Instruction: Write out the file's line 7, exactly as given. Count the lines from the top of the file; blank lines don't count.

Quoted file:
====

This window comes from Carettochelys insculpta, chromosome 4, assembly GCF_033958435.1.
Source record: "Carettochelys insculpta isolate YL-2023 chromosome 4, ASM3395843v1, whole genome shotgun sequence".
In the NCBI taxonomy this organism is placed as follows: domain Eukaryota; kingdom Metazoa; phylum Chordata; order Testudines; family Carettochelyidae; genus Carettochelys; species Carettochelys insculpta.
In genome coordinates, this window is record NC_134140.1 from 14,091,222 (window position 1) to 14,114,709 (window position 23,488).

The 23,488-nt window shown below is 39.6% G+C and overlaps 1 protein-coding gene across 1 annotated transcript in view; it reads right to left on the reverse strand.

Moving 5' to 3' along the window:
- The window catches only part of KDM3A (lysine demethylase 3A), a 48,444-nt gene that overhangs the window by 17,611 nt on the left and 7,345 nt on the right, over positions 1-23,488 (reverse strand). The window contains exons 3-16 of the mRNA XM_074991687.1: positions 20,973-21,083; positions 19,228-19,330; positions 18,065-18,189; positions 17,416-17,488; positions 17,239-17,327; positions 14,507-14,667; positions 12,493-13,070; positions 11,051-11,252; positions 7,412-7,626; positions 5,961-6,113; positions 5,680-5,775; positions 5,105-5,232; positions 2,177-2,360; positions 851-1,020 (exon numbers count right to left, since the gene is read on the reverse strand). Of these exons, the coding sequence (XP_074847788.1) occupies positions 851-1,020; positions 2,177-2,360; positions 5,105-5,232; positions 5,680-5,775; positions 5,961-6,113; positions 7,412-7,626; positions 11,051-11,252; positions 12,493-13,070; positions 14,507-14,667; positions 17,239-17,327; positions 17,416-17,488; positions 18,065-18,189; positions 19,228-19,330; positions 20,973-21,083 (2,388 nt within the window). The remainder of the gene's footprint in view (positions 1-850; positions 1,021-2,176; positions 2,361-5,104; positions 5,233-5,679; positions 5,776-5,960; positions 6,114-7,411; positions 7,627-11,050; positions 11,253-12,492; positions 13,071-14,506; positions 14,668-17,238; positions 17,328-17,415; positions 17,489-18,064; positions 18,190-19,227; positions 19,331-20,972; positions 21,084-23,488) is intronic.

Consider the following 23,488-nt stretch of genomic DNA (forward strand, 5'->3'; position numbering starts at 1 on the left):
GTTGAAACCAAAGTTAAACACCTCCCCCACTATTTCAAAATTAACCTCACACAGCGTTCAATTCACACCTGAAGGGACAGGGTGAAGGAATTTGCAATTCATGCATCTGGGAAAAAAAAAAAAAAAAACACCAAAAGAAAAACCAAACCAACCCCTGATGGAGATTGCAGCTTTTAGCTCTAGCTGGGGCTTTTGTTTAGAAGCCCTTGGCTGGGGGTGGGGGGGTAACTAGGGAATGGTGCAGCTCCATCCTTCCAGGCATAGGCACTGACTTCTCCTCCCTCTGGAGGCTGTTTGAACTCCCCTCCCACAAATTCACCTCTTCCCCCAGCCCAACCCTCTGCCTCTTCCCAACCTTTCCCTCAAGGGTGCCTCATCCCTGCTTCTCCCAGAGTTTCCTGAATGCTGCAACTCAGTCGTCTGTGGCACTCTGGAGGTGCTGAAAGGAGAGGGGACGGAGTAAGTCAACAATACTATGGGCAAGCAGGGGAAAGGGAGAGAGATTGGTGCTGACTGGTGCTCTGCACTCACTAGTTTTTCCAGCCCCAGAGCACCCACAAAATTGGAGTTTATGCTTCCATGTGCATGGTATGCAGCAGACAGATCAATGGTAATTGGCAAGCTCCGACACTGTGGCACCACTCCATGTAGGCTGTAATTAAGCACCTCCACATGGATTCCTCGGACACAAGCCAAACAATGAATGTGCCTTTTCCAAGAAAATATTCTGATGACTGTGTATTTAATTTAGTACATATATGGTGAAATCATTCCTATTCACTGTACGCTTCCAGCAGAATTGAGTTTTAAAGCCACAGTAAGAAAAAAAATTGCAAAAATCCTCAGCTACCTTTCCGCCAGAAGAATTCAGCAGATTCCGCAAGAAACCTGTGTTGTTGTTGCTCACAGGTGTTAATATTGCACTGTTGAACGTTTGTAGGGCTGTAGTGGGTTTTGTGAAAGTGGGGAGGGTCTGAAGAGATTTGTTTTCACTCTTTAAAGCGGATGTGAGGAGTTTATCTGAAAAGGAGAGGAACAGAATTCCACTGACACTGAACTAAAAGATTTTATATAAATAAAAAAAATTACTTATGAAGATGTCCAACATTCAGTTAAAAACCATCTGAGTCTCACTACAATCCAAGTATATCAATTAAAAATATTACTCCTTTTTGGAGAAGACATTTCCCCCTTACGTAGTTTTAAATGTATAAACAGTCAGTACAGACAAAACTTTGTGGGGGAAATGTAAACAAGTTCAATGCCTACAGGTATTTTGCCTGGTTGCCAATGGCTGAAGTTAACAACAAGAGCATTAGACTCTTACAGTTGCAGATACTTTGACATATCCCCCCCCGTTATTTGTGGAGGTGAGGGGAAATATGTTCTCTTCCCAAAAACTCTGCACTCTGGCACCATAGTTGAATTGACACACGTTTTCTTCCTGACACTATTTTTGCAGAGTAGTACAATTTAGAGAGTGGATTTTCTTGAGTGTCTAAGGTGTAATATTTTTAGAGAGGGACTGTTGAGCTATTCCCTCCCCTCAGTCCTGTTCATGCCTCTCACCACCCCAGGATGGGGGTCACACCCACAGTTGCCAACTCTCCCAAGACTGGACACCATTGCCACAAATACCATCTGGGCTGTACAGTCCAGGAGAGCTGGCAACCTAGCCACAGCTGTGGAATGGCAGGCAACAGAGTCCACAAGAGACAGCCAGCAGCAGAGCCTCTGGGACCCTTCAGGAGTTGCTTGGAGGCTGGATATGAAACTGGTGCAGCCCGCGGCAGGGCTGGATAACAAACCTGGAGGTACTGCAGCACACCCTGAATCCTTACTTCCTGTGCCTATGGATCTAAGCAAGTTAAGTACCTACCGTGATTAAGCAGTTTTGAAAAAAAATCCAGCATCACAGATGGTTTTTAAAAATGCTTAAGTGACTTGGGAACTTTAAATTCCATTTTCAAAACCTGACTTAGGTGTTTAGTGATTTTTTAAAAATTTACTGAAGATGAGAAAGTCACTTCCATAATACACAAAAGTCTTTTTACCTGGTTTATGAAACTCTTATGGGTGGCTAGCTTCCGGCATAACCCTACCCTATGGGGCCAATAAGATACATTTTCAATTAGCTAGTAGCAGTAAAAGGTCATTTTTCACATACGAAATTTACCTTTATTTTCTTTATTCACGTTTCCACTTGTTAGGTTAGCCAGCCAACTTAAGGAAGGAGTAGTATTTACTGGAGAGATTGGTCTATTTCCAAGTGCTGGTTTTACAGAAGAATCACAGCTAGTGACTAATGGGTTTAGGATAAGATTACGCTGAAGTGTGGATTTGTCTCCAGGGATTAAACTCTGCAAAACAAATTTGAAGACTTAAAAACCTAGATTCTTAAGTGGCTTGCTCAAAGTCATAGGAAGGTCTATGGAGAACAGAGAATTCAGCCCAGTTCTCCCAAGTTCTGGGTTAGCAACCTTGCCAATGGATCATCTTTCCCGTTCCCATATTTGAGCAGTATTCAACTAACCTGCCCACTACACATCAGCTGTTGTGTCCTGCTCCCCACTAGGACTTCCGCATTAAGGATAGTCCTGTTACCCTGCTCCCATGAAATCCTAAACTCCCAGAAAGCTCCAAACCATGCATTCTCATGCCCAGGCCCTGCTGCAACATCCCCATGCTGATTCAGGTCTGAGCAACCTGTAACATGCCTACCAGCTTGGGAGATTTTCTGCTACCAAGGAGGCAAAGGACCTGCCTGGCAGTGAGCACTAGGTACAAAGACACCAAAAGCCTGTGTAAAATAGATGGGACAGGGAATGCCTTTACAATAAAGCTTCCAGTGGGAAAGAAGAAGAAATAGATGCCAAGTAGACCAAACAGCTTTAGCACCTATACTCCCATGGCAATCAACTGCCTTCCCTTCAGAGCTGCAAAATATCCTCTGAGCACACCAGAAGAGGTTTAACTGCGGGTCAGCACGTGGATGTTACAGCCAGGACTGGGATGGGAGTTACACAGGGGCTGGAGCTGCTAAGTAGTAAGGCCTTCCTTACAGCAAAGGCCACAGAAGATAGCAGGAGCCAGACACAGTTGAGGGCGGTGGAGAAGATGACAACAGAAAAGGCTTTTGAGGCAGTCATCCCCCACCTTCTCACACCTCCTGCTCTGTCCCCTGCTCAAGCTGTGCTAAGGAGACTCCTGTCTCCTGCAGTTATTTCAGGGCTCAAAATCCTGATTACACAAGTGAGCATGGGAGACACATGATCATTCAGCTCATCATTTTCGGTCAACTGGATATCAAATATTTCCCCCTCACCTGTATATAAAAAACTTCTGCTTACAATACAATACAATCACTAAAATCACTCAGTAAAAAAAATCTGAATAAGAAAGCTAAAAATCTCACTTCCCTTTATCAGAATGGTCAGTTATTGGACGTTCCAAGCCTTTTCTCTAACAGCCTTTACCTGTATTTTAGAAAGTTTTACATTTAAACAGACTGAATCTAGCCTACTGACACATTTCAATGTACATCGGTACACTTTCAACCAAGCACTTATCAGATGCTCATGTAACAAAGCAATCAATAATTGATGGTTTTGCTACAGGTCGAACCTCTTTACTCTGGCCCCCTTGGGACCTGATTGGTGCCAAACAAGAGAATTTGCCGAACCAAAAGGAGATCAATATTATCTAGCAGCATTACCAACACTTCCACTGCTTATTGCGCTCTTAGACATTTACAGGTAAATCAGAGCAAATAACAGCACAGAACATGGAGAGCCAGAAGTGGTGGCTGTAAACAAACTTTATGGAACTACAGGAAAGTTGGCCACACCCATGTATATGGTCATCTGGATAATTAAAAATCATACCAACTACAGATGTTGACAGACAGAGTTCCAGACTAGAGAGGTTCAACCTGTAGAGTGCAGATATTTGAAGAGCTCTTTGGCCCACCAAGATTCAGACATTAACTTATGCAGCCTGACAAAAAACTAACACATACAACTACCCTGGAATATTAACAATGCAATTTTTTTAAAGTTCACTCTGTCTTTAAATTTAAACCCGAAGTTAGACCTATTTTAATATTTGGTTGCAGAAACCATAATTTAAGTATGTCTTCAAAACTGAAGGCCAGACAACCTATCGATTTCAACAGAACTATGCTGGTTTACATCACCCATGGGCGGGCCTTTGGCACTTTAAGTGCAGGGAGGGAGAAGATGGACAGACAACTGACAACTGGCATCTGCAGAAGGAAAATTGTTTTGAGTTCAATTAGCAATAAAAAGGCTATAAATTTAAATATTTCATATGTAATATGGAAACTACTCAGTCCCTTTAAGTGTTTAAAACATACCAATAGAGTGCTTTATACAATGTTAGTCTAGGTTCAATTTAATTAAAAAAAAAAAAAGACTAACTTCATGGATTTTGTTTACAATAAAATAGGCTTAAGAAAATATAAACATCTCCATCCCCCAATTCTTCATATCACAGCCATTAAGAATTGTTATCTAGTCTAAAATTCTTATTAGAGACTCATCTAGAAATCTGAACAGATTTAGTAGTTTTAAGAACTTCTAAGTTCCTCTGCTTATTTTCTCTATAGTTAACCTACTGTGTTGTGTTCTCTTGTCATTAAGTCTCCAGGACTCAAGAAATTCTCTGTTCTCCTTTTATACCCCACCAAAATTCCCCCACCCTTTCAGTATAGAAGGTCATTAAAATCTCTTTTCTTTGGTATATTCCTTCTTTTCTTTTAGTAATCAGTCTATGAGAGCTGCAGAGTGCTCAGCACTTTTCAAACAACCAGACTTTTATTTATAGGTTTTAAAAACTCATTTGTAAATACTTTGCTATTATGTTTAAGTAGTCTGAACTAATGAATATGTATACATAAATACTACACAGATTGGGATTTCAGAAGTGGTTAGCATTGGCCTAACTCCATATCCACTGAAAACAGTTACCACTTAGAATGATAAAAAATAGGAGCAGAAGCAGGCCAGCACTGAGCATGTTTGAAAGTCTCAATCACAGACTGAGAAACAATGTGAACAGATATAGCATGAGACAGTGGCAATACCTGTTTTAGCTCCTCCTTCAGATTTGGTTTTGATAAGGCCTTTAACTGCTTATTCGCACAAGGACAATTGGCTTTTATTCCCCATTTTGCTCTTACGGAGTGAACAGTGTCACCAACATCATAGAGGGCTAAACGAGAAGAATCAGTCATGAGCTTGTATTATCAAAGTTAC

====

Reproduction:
- The window catches only part of KDM3A (lysine demethylase 3A), a 48,444-nt gene that overhangs the window by 17,611 nt on the left and 7,345 nt on the right, over positions 1-23,488 (reverse strand). The window contains exons 3-16 of the mRNA XM_074991687.1: positions 20,973-21,083; positions 19,228-19,330; positions 18,065-18,189; positions 17,416-17,488; positions 17,239-17,327; positions 14,507-14,667; positions 12,493-13,070; positions 11,051-11,252; positions 7,412-7,626; positions 5,961-6,113; positions 5,680-5,775; positions 5,105-5,232; positions 2,177-2,360; positions 851-1,020 (exon numbers count right to left, since the gene is read on the reverse strand). Of these exons, the coding sequence (XP_074847788.1) occupies positions 851-1,020; positions 2,177-2,360; positions 5,105-5,232; positions 5,680-5,775; positions 5,961-6,113; positions 7,412-7,626; positions 11,051-11,252; positions 12,493-13,070; positions 14,507-14,667; positions 17,239-17,327; positions 17,416-17,488; positions 18,065-18,189; positions 19,228-19,330; positions 20,973-21,083 (2,388 nt within the window). The remainder of the gene's footprint in view (positions 1-850; positions 1,021-2,176; positions 2,361-5,104; positions 5,233-5,679; positions 5,776-5,960; positions 6,114-7,411; positions 7,627-11,050; positions 11,253-12,492; positions 13,071-14,506; positions 14,668-17,238; positions 17,328-17,415; positions 17,489-18,064; positions 18,190-19,227; positions 19,331-20,972; positions 21,084-23,488) is intronic.